During his 15 years on the Nobleboro School Committee, Josh Hatch helped with the formation of the Central Lincoln County School System, or AOS 93, the hiring of three superintendents, and saw the district through a reboot of its relationship with Lincoln Academy.
During an interview on May 6, Hatch said he did not run for reelection this year as he no longer has kids in the school system. He urged other residents to step up and give back.
“We all live in this American system. And I just feel like I’ve benefited from the system, I’ve taken from the system. And all systems, if there’s withdrawals, they need inputs,” Hatch said.
Hatch sees himself as an average Joe who merely did a little bit for a long time to help his community. He said he never won a contested election during his five terms on the Nobleboro School Committee and that town committees are always looking for people to serve.
Hatch first learned about a vacancy on the school board in 2006 from his mail carrier, Bruce Hartford, who was then chair of the Nobleboro School Committee.
After two years on the board and a few other members’ departures, Hatch suddenly found himself as the most senior board member and was voted chair of the board.
“I didn’t know the first thing about town government at that point. I think everyone would get a greater appreciation for all the stuff our schools and towns provide if they had just sat in for one term,” Hatch said.
Hatch recognizes the importance of the work overseeing the education of students and particularly in approving a school budget that takes up a large portion of each individual town’s expenses for the year.
“You have to make sure that the people who are running the school have your trust and have their priorities straight, in terms of educating these kids to the best of our ability and using every dollar to its maximum potential,” Hatch said.
After a school consolidation law was passed by the Maine Legislature in 2007, the district, what was then known as Union 74, formed a regional planning committee to see how it could change its structure as little as possible while still conforming to state mandates.
Hatch served on that committee and said that the general consensus was that Union 74 did not want to become a regional school unit, or RSU, because it would have created one 25-member board and the local towns would have had to transfer their schools to the RSU.
So the committee looked to form an alternative organizational structure, or AOS, which allowed the towns to keep their schools and school committees while also sharing more costs and a single superintendent.
“People around here care about their schools. And we weren’t going to be told by a larger entity that ‘you’re doing this, you’re doing that,’ in our town,” Hatch said.
AOS 93 now includes seven towns — Bremen, Bristol, Damariscotta, Jefferson, Newcastle, Nobleboro, and South Bristol — with five elementary schools. After the formation of AOS 93, Hatch continued to serve as Nobleboro’s representative on that board and chaired it until his last meeting on March 9.
During the meeting Superintendent Craig Jurgensen and other members of the AOS 93 board praised Hatch’s years of service and his dedicated and steady leadership.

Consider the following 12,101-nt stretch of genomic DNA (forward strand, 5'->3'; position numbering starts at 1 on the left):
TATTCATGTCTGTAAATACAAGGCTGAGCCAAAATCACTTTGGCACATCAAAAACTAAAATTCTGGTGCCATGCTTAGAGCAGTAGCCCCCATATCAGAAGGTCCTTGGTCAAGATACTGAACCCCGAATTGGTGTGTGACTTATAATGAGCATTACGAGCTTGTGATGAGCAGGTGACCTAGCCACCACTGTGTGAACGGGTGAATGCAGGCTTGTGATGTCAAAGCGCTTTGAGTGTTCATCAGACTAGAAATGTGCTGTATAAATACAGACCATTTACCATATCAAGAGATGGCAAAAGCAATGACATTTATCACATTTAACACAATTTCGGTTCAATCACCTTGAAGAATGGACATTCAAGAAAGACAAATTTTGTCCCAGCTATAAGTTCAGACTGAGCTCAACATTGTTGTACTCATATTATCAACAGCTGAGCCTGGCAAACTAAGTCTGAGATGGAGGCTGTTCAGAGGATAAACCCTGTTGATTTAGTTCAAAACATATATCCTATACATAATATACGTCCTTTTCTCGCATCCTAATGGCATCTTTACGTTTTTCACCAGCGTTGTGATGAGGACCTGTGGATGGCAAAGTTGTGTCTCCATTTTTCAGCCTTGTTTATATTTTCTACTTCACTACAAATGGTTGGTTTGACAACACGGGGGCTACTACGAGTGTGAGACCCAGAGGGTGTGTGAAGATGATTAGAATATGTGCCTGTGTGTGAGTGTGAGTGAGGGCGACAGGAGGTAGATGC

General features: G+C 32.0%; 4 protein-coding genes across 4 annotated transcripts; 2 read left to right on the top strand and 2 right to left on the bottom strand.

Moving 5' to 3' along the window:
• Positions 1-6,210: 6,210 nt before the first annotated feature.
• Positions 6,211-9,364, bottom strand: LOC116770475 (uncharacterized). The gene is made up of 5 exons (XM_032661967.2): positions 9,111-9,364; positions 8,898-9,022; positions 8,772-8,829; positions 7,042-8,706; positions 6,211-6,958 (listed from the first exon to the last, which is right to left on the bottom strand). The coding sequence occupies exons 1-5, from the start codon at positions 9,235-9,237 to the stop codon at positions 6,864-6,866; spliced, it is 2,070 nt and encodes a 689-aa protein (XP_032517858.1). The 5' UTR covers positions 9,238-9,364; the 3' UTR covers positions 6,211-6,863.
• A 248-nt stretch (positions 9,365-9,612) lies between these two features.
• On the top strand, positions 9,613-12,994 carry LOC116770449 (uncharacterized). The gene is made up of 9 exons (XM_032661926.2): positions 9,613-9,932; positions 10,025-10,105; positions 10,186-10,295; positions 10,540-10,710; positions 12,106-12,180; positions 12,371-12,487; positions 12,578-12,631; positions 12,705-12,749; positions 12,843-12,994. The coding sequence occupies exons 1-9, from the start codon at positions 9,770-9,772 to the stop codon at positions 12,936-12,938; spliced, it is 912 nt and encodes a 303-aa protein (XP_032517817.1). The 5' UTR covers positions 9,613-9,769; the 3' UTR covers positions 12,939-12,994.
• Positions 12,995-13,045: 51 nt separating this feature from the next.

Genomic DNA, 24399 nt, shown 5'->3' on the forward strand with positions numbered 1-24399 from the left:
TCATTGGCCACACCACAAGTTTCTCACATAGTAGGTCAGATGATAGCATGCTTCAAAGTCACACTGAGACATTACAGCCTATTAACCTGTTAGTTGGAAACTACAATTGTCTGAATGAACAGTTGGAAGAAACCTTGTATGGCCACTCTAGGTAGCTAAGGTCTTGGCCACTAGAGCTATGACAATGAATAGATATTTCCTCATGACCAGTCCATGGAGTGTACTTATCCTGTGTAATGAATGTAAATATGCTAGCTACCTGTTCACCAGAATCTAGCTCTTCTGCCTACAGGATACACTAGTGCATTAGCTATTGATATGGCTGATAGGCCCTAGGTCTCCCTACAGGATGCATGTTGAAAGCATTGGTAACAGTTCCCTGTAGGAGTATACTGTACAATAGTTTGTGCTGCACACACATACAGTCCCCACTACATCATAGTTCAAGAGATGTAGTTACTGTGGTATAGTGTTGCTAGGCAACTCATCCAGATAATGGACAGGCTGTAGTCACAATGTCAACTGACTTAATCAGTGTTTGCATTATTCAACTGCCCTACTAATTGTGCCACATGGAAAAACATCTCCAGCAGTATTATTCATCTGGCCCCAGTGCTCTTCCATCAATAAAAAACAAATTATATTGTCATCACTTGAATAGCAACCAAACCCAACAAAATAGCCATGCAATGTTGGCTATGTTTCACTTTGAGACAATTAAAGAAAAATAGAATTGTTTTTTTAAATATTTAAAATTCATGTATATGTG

Hatch said he has served on numerous hiring committees, including the hiring of three superintendents.
“If you hire people smarter than you, then you’re going to look smarter than you really are,” Hatch said.
Hatch ran for his final term on the school committee in 2018 to see AOS 93 through its reevaluation of its relationship with Newcastle’s Lincoln Academy, where the majority of AOS 93 students attend high school.
He said that because LA is a semi-private school and its board meetings are not open to the public, the AOS 93 board sought to create a better working relationship with the school, and he thinks the effort largely succeeded.
“We feel that the best outcome for our kids will happen the closer we work with Lincoln,” Hatch said.
Hatch has also coached basketball for Nobleboro Central School and for a summer league at LA. He said he would like to “circle back” to coaching and that he loves working with kids.
“There’s a lot of life lessons that you can teach kids through coaching. Hard work and the fact that ‘you did this, here’s the result,’” Hatch said.
Hatch was born in Massachusetts, lived in New Hampshire for a time, then moved to the village of Sheepscot in Newcastle with his family when he was 12, becoming a product of the Great Salt Bay Community School and a graduate of LA. He said his family in Massachusetts dates back to the 1640s, giving him a swift reply to anyone who may label him “from away.”
“People who say, ‘you’re from Massachusetts,’ I say “I’m from Massachusetts when Maine was Massachusetts, so you’re from Massachusetts too!’” Hatch said with a laugh.
For several summers Hatch returned to Massachusetts to work on his grandparents’ farm, where he developed a life-long love of the outdoors.
“It taught me hard work. You work at something and you’ll see the fruits of that,” Hatch said.
Hatch has worked in landscaping since high school and currently runs his own company, The Earthscaper, mostly by himself with some help from high school students in the summer. He enjoys spending his free time outside working on projects or gardening, saying he “pretty much lives outside.”
Hatch said accountability and responsibility are keys to success in any arena and he used those as guiding principles during his work on the Nobleboro School Committee.
“And accountability is not just in schools. It’s in business, it’s in life. You’ve got to hold yourself accountable and the people around you accountable. And it’s hard to do sometimes. But once you have that, it’s hard for things to go wrong,” Hatch said.